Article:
FORT WORTH - After bogeying the ninth hole Sunday, Phil Mickelson looked at the leaderboard and saw that he trailed first-place Stewart Cink by seven shots.
The comeback that transpired during the next three hours was a blend of Cink sinking and Mickelson surging. It added up to an improbable MasterCard Colonial title for Mickelson and a 27th birthday Cink probably would rather forget.
Cink's 1-over 71 and Mickelson's 63, punctuated by a 35-foot birdie on No. 18, added up to Mickelson's third victory of the 5-month-old PGA Tour season. That ties him with Tiger Woods.
Sunday's victory gave Mickelson his 16th tour title three weeks shy of his 30th birthday. And it made him the first left-handed winner in Colonial's 54-year history.
"Granted, I know Stewart looks at it and knows that it should have been his tournament," said Mickelson, who finished at 12-under 268.
Mickelson said he knew what he Cink was feeling because he felt it at last week's GTE Byron Nelson Classic, when he lost to Jesper Parnevik in a playoff and tied for second with Davis Love III.
When Cink recovers from the shock, he might beg to differ with Mickelson. Mickelson shot a 65 on Sunday at the Nelson. Cink, on a steamy day with almost no wind, was the only player among the top seven finishers who failed to break par.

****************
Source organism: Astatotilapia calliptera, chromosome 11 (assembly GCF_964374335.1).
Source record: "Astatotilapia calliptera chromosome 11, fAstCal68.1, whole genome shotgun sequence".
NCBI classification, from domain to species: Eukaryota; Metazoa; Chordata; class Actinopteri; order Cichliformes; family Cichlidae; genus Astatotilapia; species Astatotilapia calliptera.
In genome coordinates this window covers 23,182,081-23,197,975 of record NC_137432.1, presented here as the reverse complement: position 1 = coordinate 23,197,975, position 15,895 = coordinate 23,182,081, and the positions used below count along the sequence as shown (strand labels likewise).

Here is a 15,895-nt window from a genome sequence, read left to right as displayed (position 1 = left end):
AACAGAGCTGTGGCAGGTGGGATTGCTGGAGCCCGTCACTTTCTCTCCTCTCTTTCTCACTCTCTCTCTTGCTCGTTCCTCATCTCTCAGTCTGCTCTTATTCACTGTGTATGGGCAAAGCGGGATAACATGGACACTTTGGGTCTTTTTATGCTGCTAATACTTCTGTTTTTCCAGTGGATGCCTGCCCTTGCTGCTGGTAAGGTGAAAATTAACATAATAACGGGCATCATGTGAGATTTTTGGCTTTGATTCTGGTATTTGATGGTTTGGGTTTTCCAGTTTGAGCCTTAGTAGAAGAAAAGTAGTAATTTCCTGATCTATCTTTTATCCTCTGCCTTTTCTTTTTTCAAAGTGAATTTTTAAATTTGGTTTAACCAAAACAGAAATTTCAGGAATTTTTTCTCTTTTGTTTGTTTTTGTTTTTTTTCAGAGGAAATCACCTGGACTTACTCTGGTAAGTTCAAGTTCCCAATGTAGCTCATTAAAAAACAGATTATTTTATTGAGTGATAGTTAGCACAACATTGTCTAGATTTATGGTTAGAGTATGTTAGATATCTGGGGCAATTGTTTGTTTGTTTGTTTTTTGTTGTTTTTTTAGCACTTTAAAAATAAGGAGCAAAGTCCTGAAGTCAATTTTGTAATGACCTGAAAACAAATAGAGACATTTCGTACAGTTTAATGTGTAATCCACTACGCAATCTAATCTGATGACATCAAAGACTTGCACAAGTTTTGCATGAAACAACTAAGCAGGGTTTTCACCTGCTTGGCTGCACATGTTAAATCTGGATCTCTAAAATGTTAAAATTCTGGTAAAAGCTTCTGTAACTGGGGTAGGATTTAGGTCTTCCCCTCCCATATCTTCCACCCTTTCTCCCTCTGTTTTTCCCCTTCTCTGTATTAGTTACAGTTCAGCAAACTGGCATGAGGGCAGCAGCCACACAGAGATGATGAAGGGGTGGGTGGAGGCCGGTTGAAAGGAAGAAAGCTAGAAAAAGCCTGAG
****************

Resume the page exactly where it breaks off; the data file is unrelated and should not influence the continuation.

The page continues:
Then there were the missed putts that may take Cink years to erase from his memory banks. The two-footer on No. 5. The five-footer on No. 6. The four-footer on No. 15.
Cink's par putt miss on 15 gave Mickelson, already in the clubhouse watching on TV, a tie for the lead. Cink, needing a birdie on No. 18 to force a playoff, left his approach short of the green, bogeyed and wound up tying Love (10 under) for second place.
"What he [Mickelson] was doing really wasn't affecting what I was doing," Cink said. "I just didn't feel very good on the greens on the last few holes. Unfortunately, it wasn't a good time to do that."
Mickelson began the round six shots out of the lead. He teed off in the sixth-to-last group and immediately surged, posting birdies on three of his first four holes.
Mickelson said he thought he needed to shoot at least a 62. He said that when he bogeyed No. 9 to fall to 7 under for the tournament, it spurred him to shoot for more pins on the back nine.
It worked. Mickelson birdied Nos. 10, 11, 12 and 15.
Cink was shaky off the tee, yanking drives on Nos. 12 and 14. And he pushed his drive on No. 15.
Cink scrambled for pars on Nos. 12 and 14. But his wildness finally bit him on the par-4 15th. Moments after Mickelson's birdie on No. 18 pulled him to within one, Cink punched out of the right rough on 15, chipped to five feet and missed the par putt.
Tie ball game. Cink had an opportunity to regain the solo lead on the par-3 16th but missed a 10-foot birdie putt.